Why Mobility Could One Day Save Your Life (and Business)

By Jay_McBain
In Marketing
August 28, 2012
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Jay McBain / Jay McBain

By: Jay McBain
One of the most exciting areas in healthcare is the
emergence of new telemedicine technologies. 
The use of long-distance video and data hookups linking remote community
hospitals with specialists in large centers is saving lives.  In fact, recent studies have shown that
telemedicine can provide the same level of care as having everyone in the same
room.
New technologies are being introduced that are significantly
improving the quantity and quality of patient outcomes.  Adding to this, a new level of specialization
is emerging, allowing a much broader application of these technologies:
Telecardiology                                  Telepsychiatry                                Teleradiology
Telepathology                                   Teledermatology                             Teledentistry
Telesurgery                                       Teletrauma                                     Telerehabilitation
Telepharmacy                                   Telenursing                                     Telestroke
Here are some key trends driving new possibilities and
challenges in remote healthcare:

Mobility – We are
currently experiencing the first phase of pervasive computing, where billions
of people will be leveraging trillions of devices and sensors.  The surge of smartphones and tablets,
combined with the saturation of laptops, is driving a global phenomenon where
society is connected all the time, regardless of location.  Thousands of new mobility products are emerging
such as the connected automobile, refrigerators, glass surfaces right down to
WiFi enabled toothbrushes.  Hundreds of
WiFi enabled medical device categories have also emerged from simple weight
scales, blood pressure monitors to more complex remote diagnostic equipment.

Ubiquitous
Connectivity
– One of the main limitations of early telemedicine solutions
was the cost/complexity of obtaining quality bandwidth.  According to the World Bank, over 75% of the
world’s population now has access to cell phones with over 6 billion devices
now in use.  These cell networks are
steadily improving and the majority of them now support seamless video across
broadband level speeds.

Cloud Computing
The transition of key healthcare applications into the cloud has been growing
steadily over the past few years.  It got
a relatively slow start due to factors such as country specific regulations,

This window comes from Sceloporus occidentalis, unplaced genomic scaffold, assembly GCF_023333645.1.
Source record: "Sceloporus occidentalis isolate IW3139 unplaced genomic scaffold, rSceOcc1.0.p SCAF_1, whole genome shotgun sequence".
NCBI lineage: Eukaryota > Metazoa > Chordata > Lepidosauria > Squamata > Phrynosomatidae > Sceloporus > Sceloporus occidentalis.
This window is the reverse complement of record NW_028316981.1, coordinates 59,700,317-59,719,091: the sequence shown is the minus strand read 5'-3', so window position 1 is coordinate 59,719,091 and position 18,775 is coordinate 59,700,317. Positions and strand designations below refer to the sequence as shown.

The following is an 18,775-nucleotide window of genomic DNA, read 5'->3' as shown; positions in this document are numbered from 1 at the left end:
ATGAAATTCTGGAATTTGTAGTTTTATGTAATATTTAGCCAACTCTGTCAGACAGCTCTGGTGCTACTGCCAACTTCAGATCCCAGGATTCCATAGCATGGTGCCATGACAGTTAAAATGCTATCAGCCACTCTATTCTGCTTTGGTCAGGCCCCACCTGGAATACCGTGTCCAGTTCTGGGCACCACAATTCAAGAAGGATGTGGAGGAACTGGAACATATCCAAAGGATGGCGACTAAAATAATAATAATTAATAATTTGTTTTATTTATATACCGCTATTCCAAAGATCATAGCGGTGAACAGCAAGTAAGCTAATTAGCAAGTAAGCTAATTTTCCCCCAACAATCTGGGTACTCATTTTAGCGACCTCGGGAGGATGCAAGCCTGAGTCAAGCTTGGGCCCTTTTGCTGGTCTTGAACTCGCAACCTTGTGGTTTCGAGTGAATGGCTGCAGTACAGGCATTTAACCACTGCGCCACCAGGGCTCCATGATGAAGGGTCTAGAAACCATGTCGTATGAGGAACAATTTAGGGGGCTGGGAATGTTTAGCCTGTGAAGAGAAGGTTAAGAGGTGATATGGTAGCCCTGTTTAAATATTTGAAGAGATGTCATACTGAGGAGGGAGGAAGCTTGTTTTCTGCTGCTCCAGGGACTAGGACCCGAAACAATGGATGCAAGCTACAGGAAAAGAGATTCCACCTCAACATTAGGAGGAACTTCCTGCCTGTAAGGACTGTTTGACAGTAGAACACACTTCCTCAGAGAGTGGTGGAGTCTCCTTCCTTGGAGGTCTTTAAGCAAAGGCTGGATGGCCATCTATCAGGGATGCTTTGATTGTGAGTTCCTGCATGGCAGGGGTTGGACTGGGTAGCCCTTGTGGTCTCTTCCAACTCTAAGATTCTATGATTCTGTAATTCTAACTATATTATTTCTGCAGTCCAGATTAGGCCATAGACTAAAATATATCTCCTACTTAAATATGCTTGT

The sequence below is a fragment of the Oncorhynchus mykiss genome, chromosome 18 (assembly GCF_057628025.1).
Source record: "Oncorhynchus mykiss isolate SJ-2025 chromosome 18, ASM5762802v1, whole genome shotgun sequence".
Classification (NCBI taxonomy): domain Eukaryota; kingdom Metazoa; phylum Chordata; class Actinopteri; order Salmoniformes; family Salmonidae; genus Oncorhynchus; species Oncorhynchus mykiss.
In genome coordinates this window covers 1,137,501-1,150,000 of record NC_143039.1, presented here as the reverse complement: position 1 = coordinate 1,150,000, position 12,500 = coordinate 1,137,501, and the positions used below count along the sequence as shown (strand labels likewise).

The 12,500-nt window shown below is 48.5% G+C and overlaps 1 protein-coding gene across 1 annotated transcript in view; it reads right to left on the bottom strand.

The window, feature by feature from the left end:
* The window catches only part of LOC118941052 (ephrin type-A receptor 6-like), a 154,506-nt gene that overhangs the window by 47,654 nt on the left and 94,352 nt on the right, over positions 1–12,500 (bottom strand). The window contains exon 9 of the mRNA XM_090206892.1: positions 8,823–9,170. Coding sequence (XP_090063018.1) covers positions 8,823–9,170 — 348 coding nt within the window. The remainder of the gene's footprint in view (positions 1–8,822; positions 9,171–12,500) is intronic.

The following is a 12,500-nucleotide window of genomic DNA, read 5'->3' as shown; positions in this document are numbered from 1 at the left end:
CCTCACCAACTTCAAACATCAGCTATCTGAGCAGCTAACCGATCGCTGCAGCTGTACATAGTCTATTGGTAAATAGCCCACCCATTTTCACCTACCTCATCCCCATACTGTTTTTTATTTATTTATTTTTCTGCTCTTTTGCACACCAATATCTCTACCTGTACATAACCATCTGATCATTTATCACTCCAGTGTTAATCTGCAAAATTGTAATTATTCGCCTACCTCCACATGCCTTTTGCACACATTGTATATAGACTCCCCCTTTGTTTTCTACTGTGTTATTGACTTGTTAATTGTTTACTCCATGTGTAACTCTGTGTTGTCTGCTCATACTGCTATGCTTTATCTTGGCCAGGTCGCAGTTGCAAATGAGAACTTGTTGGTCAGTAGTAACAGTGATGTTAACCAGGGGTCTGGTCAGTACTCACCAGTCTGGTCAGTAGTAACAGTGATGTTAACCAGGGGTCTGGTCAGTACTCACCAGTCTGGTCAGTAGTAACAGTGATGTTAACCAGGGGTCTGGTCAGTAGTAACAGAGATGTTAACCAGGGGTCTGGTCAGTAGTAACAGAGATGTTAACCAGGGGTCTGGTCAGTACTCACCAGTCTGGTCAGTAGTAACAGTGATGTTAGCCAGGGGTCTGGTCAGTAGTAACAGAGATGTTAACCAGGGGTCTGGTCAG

fears of patient record security as well as industry demographics.  Applications are becoming smarter as more critical
information is shared and more accessible as mobility and connectivity are
driving more use cases.

Demographics – Doctors
entering the system now, the so-called “millennials”, were born into the PC
generation and have likely carried a mobile phone for over half their
lives.  In fact, a recent study reported
70% of younger doctors report they use their smartphone clinically.  Healthcare will continue the virtual trend as
baby boomer doctors retire and new generations of technology inclined doctors
take their place. 

Consumerization
With the growth of consumer devices for self-diagnosis and treatment, combined
with the proliferation of personal social networks, a number of potential
pitfalls could arise in delivering telemedicine.  Imagine diagnosing a patient in 140
characters over Twitter or an impromptu Skype session dealing with sensitive
medical issues.  While this may seem
insecure and ineffective, consumer behavior may demand the health industry
explore these mediums.
At the speed these new technologies are driving
telemedicine, there remains significant barriers to adoption in emergency and
critical care units. One major barrier is the regulatory challenges related to
the difficulty and cost of obtaining licensure across multiple states,
malpractice protection and privileges at multiple facilities. 
Another barrier is the lack of acceptance and reimbursement
by government payers and some commercial insurance carriers creating a major
financial barrier, which places the investment burden squarely upon the
hospital or healthcare system.  Finally,
cultural barriers exist driving a lack of desire of some doctors to adapt
clinical paradigms for telemedicine applications.

How do Technology Providers take advantage of these trends?
The future of healthcare will be very personal and in
real-time.  Facilities will need to be
connected with the latest video, audio and networking technologies to enable
specialists to connect with their patients immediately and deliver the quality
necessary to improve outcomes. 
Health professionals will need to be armed with these tools
regardless of their location. 
Telemedicine will evolve from point to point connections across
facilities to person to person across pervasive devices.  The doctor may be in his car while the
patient could be out in the middle of a farm field – with other specialists and
local emergency response teams all listening in.
The opportunities around consulting, integration, technology
deployment, remote management, industry compliance management and service will
grow significantly over the next 5 years. 
Understanding industry and technology trends and being able to deliver the
services, hardware and software to enable specialized solutions will be the
key.



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